These discontinuities in consumer behavior are reshaping Asia's consumer markets and leading to new and sometimes surprising choices and spending patterns. In South Korea, one big shift has been the rise of the solo economy and the increasing prevalence of the 'honjok' (a Korean term meaning the kind of people who live alone) lifestyle ― the growing number of people who live, eat and entertain themselves alone.
Across Asia, the average size of households is shrinking, and most countries have experienced a decline in the past 20 years. In South Korea, single households now constitute almost one-third of all households ― an increase of almost 50 percent compared to 15 years ago. This increase in single households has been driven not only by falling birth rates, but also by people delaying major life events, such as getting married and having children.
The rise of the solo economy has been creating new opportunities for companies serving these single consumers. These opportunities are often focused on new forms of entertainment and companionship, including tables for one at restaurants, single-seat karaoke rooms and gym modules designed for use by one person at a time.
At the same time, the single-person lifestyle has also contributed to increased levels of pet ownership. South Korea has seen a 60 percent rise over the last decade, while the number of pets in China has more than doubled in the last five years. Single households also require different products, such as food delivery at home and smaller portions, in the case of packaged food.
The rise of the single household is also encouraging many shifts in urbanization patterns, as demand for more single-unit housing increases. People living alone tend to have more time for themselves, leading to greater demand for various forms of entertainment, especially digital, including: gaming, virtual reality and digital content such as music/video streaming and related applications. In Japan, for example, single households spend between 1.5 times and 3.5 times more on digital content such as videos, music and e-books, than households with more than one person.
Asia also leads the world when it comes to solo travel. A recent YouGov poll of 21,000 respondents in 16 countries found that up to 93 percent of Asian travelers had either traveled solo in the past or were open to the idea. This figure compares with up to 69 percent of respondents from European countries.
The increase in single person households is just one strand in a wider story of shifting patterns of Asian consumption, which is identified in the recent McKinsey research report, titled "The trailblazing consumers in Asia propelling growth." It highlights major societal shifts driving new patterns of consumption.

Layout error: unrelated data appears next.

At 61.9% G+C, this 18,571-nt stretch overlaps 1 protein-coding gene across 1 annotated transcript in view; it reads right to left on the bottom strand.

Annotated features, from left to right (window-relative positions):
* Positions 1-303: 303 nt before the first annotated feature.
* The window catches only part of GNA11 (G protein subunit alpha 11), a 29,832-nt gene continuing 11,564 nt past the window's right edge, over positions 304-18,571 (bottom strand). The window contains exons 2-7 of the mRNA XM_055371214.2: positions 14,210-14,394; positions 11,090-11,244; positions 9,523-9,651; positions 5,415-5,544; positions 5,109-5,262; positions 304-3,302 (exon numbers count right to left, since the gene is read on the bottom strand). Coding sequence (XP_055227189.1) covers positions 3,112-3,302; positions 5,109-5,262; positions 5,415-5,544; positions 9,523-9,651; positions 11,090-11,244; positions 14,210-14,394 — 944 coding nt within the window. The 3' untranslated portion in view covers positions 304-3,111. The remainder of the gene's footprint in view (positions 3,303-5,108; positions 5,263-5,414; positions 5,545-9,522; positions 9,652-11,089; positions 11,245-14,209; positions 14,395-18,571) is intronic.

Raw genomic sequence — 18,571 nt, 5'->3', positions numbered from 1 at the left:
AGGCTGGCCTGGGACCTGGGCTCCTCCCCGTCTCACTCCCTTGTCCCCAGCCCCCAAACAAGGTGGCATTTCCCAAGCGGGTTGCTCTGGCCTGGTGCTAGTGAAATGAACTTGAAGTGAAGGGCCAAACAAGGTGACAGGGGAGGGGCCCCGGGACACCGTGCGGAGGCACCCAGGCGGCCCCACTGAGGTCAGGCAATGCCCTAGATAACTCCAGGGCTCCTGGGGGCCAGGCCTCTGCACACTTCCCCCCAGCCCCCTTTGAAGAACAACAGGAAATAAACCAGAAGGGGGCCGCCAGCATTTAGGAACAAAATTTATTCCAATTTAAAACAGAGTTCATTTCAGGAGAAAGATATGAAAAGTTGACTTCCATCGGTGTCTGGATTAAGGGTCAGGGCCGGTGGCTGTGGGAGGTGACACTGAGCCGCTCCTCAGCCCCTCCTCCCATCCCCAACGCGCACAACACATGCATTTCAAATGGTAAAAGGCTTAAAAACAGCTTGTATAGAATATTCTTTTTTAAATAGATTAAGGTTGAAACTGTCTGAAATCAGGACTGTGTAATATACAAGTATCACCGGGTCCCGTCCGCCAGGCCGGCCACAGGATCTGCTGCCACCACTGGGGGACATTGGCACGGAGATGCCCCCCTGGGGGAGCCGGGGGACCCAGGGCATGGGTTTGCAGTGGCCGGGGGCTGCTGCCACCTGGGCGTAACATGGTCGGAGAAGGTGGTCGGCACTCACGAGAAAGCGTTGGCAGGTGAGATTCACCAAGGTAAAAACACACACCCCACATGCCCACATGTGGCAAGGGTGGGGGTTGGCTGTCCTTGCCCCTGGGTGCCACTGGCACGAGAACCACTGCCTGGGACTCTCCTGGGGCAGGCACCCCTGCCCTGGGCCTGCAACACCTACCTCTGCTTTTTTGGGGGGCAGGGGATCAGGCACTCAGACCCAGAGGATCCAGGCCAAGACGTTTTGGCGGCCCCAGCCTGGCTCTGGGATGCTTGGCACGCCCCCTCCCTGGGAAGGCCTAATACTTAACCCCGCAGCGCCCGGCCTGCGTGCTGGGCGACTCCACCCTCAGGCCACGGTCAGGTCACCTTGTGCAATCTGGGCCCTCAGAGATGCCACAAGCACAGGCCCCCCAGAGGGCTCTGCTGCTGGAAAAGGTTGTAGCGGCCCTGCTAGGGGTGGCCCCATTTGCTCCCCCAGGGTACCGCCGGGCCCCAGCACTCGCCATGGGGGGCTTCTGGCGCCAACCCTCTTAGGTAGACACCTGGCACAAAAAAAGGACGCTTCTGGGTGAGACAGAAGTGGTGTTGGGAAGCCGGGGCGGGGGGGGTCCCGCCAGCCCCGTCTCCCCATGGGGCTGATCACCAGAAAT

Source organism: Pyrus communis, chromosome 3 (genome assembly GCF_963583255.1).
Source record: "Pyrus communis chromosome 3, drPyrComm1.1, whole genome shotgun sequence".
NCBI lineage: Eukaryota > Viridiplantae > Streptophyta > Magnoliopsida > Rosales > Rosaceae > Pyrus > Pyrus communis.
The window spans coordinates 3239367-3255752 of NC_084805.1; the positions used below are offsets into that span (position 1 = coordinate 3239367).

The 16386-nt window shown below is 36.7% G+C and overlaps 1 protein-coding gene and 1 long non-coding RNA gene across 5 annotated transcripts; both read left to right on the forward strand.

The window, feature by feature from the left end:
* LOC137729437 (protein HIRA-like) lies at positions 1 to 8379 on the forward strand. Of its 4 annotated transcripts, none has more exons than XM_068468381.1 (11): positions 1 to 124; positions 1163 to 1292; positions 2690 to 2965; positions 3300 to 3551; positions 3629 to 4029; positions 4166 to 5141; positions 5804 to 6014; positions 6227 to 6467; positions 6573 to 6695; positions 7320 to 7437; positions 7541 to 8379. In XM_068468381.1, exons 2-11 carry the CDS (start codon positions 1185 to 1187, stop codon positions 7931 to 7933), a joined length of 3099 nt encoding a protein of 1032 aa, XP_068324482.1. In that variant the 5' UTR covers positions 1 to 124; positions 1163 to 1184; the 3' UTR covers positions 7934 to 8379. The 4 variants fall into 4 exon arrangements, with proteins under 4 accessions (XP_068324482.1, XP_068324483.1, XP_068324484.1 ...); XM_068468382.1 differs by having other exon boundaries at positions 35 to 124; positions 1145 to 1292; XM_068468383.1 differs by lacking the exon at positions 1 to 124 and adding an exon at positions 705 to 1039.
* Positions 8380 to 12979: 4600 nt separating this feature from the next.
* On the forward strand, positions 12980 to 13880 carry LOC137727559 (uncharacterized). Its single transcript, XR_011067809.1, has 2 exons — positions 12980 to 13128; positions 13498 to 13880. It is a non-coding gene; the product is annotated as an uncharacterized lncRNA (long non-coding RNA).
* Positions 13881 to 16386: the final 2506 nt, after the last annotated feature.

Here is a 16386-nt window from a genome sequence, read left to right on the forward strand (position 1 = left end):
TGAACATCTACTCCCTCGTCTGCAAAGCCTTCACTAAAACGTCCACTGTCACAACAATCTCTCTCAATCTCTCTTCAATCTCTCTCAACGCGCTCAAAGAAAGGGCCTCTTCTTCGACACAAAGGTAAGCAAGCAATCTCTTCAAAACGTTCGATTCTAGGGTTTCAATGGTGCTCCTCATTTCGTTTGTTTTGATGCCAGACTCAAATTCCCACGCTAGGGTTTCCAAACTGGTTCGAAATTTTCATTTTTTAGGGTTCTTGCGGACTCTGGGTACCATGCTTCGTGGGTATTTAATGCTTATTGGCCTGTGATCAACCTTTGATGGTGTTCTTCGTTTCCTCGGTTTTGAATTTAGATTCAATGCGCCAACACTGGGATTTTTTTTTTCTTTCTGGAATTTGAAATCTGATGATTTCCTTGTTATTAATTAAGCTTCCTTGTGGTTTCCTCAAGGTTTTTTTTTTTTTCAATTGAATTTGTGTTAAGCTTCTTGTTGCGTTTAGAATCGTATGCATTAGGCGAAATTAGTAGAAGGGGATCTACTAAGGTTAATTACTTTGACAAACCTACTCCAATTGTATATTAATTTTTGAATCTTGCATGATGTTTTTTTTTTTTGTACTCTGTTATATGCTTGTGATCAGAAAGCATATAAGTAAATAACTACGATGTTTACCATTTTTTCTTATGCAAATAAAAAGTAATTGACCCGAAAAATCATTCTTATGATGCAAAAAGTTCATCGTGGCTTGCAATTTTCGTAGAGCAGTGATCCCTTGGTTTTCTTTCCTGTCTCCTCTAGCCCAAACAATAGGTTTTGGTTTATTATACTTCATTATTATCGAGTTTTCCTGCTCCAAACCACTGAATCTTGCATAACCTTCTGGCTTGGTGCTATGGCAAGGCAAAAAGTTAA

In particular, aging populations in North Asia are expected to drive close to two-thirds of the growth in consumption. Moreover, it's expected that by 2030, more than 90 percent of over-60s in South Korea and Japan will be online. This shift calls for businesses to reassess how they serve these consumers. Companies will likely need to adjust their online presences and reconsider the size of their current physical footprints.
At the other end of the age scale, digital natives ― those born between 1980 and 2012, including members of Generation Z and millennials ― account for over one-third of Asia's consumption. McKinsey research on Generation Z in Asia has found that 20 percent to 30 percent of this generation spends more than six hours a day on their mobile phones, voraciously consuming video content. They are eager for new experiences and twice as likely as Generation X to buy brands that set them apart.
Women's economic empowerment is also changing consumption patterns. If it were to play out to its full potential, this one factor could deliver as much as one-fifth additional consumption growth in Asia. In 2018, McKinsey Global Institute research found that advancing women's equality in Asia―Pacific could add $4.5 trillion a year to the collective GDP.
Companies are embracing these changes and responding to the new patterns of demand. These new patterns include consumers who are increasingly concerned about climate change and willing to pay more for sustainable products, looking for personalization to recognize their unique needs, or have a preference for Asian brands.
These tectonic shifts in the patterns of Asian consumption are, however, likely to be stressed by increasing inequality and the ongoing challenges caused by climate change. Nevertheless, consumers across Asia are changing the way they shop, nest and move. Companies serving these markets are striving to understand these consumers and adjusting their business models accordingly.
This article originally appeared in The Korea Times.